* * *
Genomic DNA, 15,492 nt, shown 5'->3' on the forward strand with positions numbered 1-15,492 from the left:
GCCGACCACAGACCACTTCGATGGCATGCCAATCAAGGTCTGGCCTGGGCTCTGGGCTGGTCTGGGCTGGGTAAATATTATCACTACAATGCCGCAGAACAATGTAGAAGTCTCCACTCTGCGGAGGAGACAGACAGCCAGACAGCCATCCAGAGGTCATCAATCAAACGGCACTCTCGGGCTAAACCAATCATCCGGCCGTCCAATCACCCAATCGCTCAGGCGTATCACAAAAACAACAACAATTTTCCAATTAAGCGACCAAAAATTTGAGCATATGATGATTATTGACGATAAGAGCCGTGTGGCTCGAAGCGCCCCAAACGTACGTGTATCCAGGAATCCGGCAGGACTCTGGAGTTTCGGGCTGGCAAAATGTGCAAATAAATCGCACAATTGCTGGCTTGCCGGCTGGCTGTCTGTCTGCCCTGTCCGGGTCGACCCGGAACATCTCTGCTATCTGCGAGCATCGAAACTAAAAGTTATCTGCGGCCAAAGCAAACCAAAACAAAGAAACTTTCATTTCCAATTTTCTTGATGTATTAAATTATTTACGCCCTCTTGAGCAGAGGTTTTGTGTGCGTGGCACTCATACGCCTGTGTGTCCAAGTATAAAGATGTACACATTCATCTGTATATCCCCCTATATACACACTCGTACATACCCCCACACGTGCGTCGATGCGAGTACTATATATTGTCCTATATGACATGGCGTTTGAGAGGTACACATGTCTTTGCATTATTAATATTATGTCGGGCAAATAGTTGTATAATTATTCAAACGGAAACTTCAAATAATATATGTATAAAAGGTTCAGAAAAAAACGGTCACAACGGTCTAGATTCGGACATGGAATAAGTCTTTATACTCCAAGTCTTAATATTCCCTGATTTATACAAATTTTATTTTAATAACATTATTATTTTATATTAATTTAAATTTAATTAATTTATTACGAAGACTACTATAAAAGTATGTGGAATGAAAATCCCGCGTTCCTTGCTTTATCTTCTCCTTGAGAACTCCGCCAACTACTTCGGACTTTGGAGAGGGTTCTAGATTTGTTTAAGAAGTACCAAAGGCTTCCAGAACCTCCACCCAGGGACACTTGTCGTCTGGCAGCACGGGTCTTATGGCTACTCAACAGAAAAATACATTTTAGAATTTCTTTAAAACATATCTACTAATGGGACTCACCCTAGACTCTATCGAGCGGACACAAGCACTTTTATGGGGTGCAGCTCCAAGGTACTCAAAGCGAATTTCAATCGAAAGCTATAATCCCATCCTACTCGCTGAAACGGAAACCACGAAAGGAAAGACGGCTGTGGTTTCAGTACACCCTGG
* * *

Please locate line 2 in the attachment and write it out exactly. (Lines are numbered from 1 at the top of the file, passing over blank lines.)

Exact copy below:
GCCGACCACAGACCACTTCGATGGCATGCCAATCAAGGTCTGGCCTGGGCTCTGGGCTGGTCTGGGCTGGGTAAATATTATCACTACAATGCCGCAGAACAATGTAGAAGTCTCCACTCTGCGGAGGAGACAGACAGCCAGACAGCCATCCAGAGGTCATCAATCAAACGGCACTCTCGGGCTAAACCAATCATCCGGCCGTCCAATCACCCAATCGCTCAGGCGTATCACAAAAACAACAACAATTTTCCAATTAAGCGACCAAAAATTTGAGCATATGATGATTATTGACGATAAGAGCCGTGTGGCTCGAAGCGCCCCAAACGTACGTGTATCCAGGAATCCGGCAGGACTCTGGAGTTTCGGGCTGGCAAAATGTGCAAATAAATCGCACAATTGCTGGCTTGCCGGCTGGCTGTCTGTCTGCCCTGTCCGGGTCGACCCGGAACATCTCTGCTATCTGCGAGCATCGAAACTAAAAGTTATCTGCGGCCAAAGCAAACCAAAACAAAGAAACTTTCATTTCCAATTTTCTTGATGTATTAAATTATTTACGCCCTCTTGAGCAGAGGTTTTGTGTGCGTGGCACTCATACGCCTGTGTGTCCAAGTATAAAGATGTACACATTCATCTGTATATCCCCCTATATACACACTCGTACATACCCCCACACGTGCGTCGATGCGAGTACTATATATTGTCCTATATGACATGGCGTTTGAGAGGTACACATGTCTTTGCATTATTAATATTATGTCGGGCAAATAGTTGTATAATTATTCAAACGGAAACTTCAAATAATATATGTATAAAAGGTTCAGAAAAAAACGGTCACAACGGTCTAGATTCGGACATGGAATAAGTCTTTATACTCCAAGTCTTAATATTCCCTGATTTATACAAATTTTATTTTAATAACATTATTATTTTATATTAATTTAAATTTAATTAATTTATTACGAAGACTACTATAAAAGTATGTGGAATGAAAATCCCGCGTTCCTTGCTTTATCTTCTCCTTGAGAACTCCGCCAACTACTTCGGACTTTGGAGAGGGTTCTAGATTTGTTTAAGAAGTACCAAAGGCTTCCAGAACCTCCACCCAGGGACACTTGTCGTCTGGCAGCACGGGTCTTATGGCTACTCAACAGAAAAATACATTTTAGAATTTCTTTAAAACATATCTACTAATGGGACTCACCCTAGACTCTATCGAGCGGACACAAGCACTTTTATGGGGTGCAGCTCCAAGGTACTCAAAGCGAATTTCAATCGAAAGCTATAATCCCATCCTACTCGCTGAAACGGAAACCACGAAAGGAAAGACGGCTGTGGTTTCAGTACACCCTGG